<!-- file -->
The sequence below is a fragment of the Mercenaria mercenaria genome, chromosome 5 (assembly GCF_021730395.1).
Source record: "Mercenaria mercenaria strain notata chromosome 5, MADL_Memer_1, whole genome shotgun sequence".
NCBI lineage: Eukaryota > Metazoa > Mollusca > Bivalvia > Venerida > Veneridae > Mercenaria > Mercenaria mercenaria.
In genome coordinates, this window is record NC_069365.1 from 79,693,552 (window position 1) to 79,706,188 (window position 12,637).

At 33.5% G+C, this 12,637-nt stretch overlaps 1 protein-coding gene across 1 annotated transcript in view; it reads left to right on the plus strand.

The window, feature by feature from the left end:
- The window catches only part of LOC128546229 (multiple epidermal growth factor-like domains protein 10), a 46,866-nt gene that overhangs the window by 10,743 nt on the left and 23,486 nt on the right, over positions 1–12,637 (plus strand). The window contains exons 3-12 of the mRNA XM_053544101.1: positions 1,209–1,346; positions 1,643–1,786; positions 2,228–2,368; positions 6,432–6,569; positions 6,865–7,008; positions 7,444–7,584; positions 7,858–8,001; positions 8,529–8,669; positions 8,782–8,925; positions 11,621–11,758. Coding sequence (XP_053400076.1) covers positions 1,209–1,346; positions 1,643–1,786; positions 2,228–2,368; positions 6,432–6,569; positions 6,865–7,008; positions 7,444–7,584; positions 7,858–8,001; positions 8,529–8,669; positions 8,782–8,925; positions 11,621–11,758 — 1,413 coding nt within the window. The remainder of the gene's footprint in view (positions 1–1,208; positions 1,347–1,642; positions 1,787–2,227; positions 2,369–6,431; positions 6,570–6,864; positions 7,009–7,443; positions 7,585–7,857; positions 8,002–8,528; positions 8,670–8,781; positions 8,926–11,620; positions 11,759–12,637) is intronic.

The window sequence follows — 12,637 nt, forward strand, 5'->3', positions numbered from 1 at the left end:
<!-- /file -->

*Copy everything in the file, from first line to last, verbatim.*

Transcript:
The sequence below is a fragment of the Mercenaria mercenaria genome, chromosome 5 (assembly GCF_021730395.1).
Source record: "Mercenaria mercenaria strain notata chromosome 5, MADL_Memer_1, whole genome shotgun sequence".
NCBI lineage: Eukaryota > Metazoa > Mollusca > Bivalvia > Venerida > Veneridae > Mercenaria > Mercenaria mercenaria.
In genome coordinates, this window is record NC_069365.1 from 79,693,552 (window position 1) to 79,706,188 (window position 12,637).

At 33.5% G+C, this 12,637-nt stretch overlaps 1 protein-coding gene across 1 annotated transcript in view; it reads left to right on the plus strand.

The window, feature by feature from the left end:
- The window catches only part of LOC128546229 (multiple epidermal growth factor-like domains protein 10), a 46,866-nt gene that overhangs the window by 10,743 nt on the left and 23,486 nt on the right, over positions 1–12,637 (plus strand). The window contains exons 3-12 of the mRNA XM_053544101.1: positions 1,209–1,346; positions 1,643–1,786; positions 2,228–2,368; positions 6,432–6,569; positions 6,865–7,008; positions 7,444–7,584; positions 7,858–8,001; positions 8,529–8,669; positions 8,782–8,925; positions 11,621–11,758. Coding sequence (XP_053400076.1) covers positions 1,209–1,346; positions 1,643–1,786; positions 2,228–2,368; positions 6,432–6,569; positions 6,865–7,008; positions 7,444–7,584; positions 7,858–8,001; positions 8,529–8,669; positions 8,782–8,925; positions 11,621–11,758 — 1,413 coding nt within the window. The remainder of the gene's footprint in view (positions 1–1,208; positions 1,347–1,642; positions 1,787–2,227; positions 2,369–6,431; positions 6,570–6,864; positions 7,009–7,443; positions 7,585–7,857; positions 8,002–8,528; positions 8,670–8,781; positions 8,926–11,620; positions 11,759–12,637) is intronic.

The window sequence follows — 12,637 nt, forward strand, 5'->3', positions numbered from 1 at the left end: